Stretching 80km from Panama City in the south to Colón in the north, the Panama Canal is a work of mesmerizing engineering brilliance. One of the largest and most ambitious human endeavours, the waterway allows massive vessels – which otherwise would have to travel all the way south around Cape Horn – to traverse the isthmus in less than one day. East of the canal spreads the rainforest of Parque Nacional Soberanía, the greatest possible contrast to its mechanical might. Delve into the park’s humming, humid atmosphere on one of its many accessible pathways, and you’ll discover unparalleled biodiversity. Colón, at the Atlantic entrance to the canal, and only a boat or train or bus ride away from Panama City, seems like a different world from the capital – a brief tour of the poverty-stricken city from the safety of a taxi leaves you in no doubt about the canal’s socioeconomic importance, and the depth of Panama’s social inequalities. Some 45km northeast of Colón lies another port – Portobelo – whose glory days are even more distant. Its riches once proved irresistible to such pirates as Sir Francis Drake and Henry Morgan, and its once-mighty fortifications are now atmospheric ruins.
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Parque Nacional Portobelo
Parque Nacional Portobelo
The PARQUE NACIONAL PORTOBELO encompasses the town and surrounding coast, although the area receives little protection or responsible management and you don’t need permission from ANAM to enter. It does have good beaches and some of the best diving and snorkelling on the Caribbean coast, including coral reefs, shipwrecks and, somewhere in front of Isla de Drake, the as-yet-undiscovered grave of Francis Drake, buried at sea in a lead coffin after he died of dysentery in 1596. Most of this area can only be reached by sea; you can either hire a boatman in Portobelo, Isla Grande, or Puerto Lindo, a fishing village 14km northeast of Portobelo (also the best option for accommodation), or join an excursion; PADI-certified dive trips take place within the park.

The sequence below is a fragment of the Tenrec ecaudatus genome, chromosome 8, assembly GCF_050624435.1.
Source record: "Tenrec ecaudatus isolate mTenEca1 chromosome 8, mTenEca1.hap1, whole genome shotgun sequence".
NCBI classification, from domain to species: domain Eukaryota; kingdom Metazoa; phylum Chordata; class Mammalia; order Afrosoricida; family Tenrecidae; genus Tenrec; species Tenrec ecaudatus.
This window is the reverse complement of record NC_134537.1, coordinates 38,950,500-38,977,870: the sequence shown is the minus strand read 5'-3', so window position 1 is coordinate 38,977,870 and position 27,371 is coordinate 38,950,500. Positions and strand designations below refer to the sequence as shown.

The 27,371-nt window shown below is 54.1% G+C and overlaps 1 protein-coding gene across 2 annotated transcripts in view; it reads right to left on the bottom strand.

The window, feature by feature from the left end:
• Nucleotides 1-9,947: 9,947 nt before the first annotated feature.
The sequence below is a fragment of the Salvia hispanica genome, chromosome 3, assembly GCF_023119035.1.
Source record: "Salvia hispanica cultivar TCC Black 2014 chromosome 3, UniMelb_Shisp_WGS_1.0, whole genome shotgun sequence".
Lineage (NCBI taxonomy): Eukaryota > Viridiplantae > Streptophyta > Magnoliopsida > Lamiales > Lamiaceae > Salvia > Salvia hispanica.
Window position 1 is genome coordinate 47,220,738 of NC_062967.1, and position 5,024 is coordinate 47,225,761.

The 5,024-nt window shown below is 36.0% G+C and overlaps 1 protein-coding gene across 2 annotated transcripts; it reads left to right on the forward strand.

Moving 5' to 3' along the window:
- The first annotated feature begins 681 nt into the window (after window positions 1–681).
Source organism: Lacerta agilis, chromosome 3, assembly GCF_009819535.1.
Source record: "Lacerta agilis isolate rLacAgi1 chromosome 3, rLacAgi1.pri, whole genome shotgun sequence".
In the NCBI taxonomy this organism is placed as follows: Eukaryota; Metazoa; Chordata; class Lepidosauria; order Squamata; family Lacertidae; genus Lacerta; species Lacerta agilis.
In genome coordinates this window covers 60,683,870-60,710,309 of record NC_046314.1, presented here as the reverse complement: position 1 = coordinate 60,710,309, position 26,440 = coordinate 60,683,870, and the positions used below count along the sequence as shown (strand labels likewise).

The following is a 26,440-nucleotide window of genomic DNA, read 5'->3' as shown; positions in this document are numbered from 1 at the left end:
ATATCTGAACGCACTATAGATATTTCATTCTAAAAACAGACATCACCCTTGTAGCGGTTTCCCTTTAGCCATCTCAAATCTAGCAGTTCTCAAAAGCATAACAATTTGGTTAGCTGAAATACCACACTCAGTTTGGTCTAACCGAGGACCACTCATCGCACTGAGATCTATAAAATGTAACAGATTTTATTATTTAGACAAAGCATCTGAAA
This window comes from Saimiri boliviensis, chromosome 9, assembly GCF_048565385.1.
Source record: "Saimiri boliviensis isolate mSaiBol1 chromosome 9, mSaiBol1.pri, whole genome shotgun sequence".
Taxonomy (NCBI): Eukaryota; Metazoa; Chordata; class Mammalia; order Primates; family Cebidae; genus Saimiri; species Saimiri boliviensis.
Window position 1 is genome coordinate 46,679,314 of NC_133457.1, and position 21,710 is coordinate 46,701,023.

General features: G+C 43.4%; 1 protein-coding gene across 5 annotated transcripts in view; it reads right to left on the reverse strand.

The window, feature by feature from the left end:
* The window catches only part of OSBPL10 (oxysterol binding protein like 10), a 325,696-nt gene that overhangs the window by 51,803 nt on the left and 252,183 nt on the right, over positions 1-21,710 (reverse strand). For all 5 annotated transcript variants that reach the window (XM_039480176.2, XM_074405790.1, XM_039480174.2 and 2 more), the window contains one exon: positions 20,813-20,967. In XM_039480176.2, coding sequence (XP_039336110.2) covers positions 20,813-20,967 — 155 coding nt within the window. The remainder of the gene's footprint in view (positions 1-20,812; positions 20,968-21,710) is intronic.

Some 12km northeast along the coast from Portobelo, a side road branches off left and runs a few kilometres to the tiny village of La Guaira. Here lanchas provide transport to ISLA GRANDE, a short 300m hop from the mainland. A hugely popular weekend resort for residents of Colón and Panama City, topped by a rickety 200-year-old lighthouse, the island has become rather spoilt by unchecked development and the gradually receding beach, but it’s a pleasant enough day-trip if you’re killing time in Portobelo or Puerto Lindo waiting for a boat to Colombia.
Isla Grande fills up at weekends, and peaks during national holidays; during the week it is so quiet you can struggle to find a place open to serve you food. The only real sand beach, known as “La Punta”, is around the island to the southwest, and you’ll need to pay US$3 to use most of it (entry gives you access to Hotel Isla Grande’s showers and lounge chairs). Around to the east by Sister Moon you’ll find a reef break that’s good for surfing. There’s also some snorkelling round the northern part of the island by the Bananas Village Resort.
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